Mom is eighty-six and has severe bronchitis.  There was talk of her going to the hospital, but the clinic doctor decided to treat her.  She received an injection of steroids with three inch mega needle and a smaller antibiotic shot.  I also filled three prescriptions for her; two antibiotics and one for an inhaler.
I called husband, who uses four inhalers daily to make sure of the instructions and then relayed the instructions to mom.
“Okay, mom, you take a big deep breath in and then expel as much of the air as you can.  Start to inhale, and push the plunger down quick as you inhale.  Then hold your breath for as long as you can.”
What really happens though is:
inhale five short breaths, cause that’s all she can do, expel a puff of air, inhale and cough and push the plunger and inh—, cough, cough, cough, inhale—cough, cough, cough and more coughing.  Twice in a row will do the trick.
It really doesn’t work well when you have bronchitis.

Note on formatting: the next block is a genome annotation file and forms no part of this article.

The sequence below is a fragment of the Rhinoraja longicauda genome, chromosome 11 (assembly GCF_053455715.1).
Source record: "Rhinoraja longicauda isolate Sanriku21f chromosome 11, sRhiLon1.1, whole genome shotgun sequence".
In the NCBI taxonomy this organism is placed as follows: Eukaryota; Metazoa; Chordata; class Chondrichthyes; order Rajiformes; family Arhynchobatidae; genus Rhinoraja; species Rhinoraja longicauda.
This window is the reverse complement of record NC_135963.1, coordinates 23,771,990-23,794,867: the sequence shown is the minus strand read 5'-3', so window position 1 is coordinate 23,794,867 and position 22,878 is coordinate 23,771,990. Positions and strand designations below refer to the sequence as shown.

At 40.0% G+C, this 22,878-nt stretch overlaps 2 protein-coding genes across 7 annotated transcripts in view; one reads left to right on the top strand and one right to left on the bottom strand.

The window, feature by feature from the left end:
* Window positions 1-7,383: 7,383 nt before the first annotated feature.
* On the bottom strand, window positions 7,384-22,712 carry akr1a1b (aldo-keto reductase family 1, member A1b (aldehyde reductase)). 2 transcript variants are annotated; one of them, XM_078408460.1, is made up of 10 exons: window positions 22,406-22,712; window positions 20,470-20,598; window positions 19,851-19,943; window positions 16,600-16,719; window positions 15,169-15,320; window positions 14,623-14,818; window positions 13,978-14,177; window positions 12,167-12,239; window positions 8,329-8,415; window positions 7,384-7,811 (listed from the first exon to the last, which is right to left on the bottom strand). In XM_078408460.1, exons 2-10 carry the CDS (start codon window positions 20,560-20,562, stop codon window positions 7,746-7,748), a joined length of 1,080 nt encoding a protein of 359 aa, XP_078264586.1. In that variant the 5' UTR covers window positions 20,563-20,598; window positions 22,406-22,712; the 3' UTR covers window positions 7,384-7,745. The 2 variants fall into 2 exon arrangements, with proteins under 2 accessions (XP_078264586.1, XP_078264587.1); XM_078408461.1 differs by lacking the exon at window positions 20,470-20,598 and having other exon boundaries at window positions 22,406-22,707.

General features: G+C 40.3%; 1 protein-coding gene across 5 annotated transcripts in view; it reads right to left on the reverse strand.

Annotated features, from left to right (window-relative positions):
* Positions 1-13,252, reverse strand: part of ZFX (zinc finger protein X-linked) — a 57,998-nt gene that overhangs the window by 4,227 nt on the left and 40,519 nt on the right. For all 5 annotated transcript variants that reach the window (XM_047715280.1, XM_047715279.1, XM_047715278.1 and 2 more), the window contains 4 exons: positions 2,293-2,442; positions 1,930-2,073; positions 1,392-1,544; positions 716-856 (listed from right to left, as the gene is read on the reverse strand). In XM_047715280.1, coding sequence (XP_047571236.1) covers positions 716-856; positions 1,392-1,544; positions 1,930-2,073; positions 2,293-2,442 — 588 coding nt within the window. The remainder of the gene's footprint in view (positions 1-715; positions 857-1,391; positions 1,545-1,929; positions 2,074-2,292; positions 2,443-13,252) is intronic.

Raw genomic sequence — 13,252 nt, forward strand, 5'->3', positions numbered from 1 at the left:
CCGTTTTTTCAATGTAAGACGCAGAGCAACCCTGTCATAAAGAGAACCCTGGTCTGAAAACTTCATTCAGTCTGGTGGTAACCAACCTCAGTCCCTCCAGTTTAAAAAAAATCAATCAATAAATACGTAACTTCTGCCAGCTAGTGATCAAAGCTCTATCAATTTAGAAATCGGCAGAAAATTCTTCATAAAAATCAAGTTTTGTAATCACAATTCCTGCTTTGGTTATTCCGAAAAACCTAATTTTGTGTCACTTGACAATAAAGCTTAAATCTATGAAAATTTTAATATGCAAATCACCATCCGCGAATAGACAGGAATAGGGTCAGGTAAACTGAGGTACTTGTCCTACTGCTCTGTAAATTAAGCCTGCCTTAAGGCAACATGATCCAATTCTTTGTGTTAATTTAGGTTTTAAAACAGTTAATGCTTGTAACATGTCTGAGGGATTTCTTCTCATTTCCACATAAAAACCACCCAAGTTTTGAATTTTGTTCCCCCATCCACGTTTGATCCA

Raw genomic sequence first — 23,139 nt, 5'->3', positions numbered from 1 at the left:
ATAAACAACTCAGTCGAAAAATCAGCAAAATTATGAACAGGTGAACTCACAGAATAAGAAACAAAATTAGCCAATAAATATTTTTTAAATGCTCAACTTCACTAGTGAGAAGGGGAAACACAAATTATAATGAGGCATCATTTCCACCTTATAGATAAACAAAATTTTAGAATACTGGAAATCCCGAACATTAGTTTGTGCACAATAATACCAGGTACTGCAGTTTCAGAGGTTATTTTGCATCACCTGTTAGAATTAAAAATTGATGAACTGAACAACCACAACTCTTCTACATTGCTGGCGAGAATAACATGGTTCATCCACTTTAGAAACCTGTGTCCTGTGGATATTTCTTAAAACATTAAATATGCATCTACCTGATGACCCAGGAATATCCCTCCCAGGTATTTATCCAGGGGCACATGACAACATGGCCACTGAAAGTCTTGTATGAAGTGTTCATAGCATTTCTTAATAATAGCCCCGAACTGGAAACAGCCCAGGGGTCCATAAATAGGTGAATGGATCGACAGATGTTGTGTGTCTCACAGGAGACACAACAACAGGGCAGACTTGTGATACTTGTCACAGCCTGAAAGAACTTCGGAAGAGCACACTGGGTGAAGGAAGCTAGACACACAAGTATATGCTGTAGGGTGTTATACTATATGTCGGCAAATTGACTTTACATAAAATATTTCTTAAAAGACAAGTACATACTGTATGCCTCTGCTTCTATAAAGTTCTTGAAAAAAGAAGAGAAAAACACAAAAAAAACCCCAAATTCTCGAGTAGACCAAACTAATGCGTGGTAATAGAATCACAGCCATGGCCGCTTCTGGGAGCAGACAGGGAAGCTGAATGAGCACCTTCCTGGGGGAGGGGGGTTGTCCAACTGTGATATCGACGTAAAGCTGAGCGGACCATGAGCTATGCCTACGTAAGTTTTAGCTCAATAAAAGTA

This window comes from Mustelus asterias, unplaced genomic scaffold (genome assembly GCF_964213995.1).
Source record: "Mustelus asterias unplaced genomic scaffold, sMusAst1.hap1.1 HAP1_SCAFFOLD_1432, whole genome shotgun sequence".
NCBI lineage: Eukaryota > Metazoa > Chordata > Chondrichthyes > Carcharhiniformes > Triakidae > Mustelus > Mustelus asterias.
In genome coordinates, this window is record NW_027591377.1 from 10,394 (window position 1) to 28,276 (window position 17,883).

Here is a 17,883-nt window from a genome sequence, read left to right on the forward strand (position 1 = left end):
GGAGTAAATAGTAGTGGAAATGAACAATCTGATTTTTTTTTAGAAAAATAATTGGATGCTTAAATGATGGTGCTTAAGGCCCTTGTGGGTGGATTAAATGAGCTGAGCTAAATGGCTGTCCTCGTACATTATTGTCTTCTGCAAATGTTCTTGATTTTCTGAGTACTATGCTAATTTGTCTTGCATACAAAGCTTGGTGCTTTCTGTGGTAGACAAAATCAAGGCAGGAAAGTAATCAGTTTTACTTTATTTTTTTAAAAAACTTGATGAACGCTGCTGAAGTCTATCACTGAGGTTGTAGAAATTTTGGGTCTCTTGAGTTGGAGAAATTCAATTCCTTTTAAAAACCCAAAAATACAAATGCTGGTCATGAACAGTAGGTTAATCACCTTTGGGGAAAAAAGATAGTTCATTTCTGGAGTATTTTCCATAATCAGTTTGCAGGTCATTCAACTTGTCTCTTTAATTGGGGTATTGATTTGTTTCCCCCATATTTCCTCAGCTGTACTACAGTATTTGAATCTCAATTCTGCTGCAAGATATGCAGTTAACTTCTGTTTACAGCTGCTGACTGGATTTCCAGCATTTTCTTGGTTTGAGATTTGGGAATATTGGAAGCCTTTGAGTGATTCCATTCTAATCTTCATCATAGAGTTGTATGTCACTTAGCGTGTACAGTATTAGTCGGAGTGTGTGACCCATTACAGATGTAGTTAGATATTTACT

The only thing that did work well with her bronchitis is that she let me do her laundry and make her bed, as she sat in the front room with two sweaters and a blanket on. Then, I insisted she try a hot shower to warm up, but the shower hose was leaking and the water was cold, so I tucked her into bed on her new heated mattress pad (a Christmas gift from Master’s Daughter) and  under an electric blanket. She then fell right to sleep.

Read Full Post »

When my mother’s essential tremor started developing, she went to the doctor. Since she is a poet, it caused her quite a bit of frustration. She could not make notes, when she got ideas, at least not so she could read them back.  If you remember something that was marketed for kids (I think in the 60s), and I think it was called a “crazy writer” then you have an idea what her handwriting looks like.  It was a pen that you put batteries in and it vibrated back and forth. That’s mom’s handwriting.


She decided it was time to go to the doctor and find out what was wrong, and hopefully get something to fix it.  After explaining the situation to the doctor, he examined her and then said: (Note, the line spacing designates the pauses the doctor took, in his story.)


“You know, this reminds me of my grandmother.


“She started to get a tremor, like yours.


“And, then it got a little worse,


“And, then it got a lot worse.


“And, then it got real bad.


“And, then,



She died.”


What a bedside manner!

Read Full Post »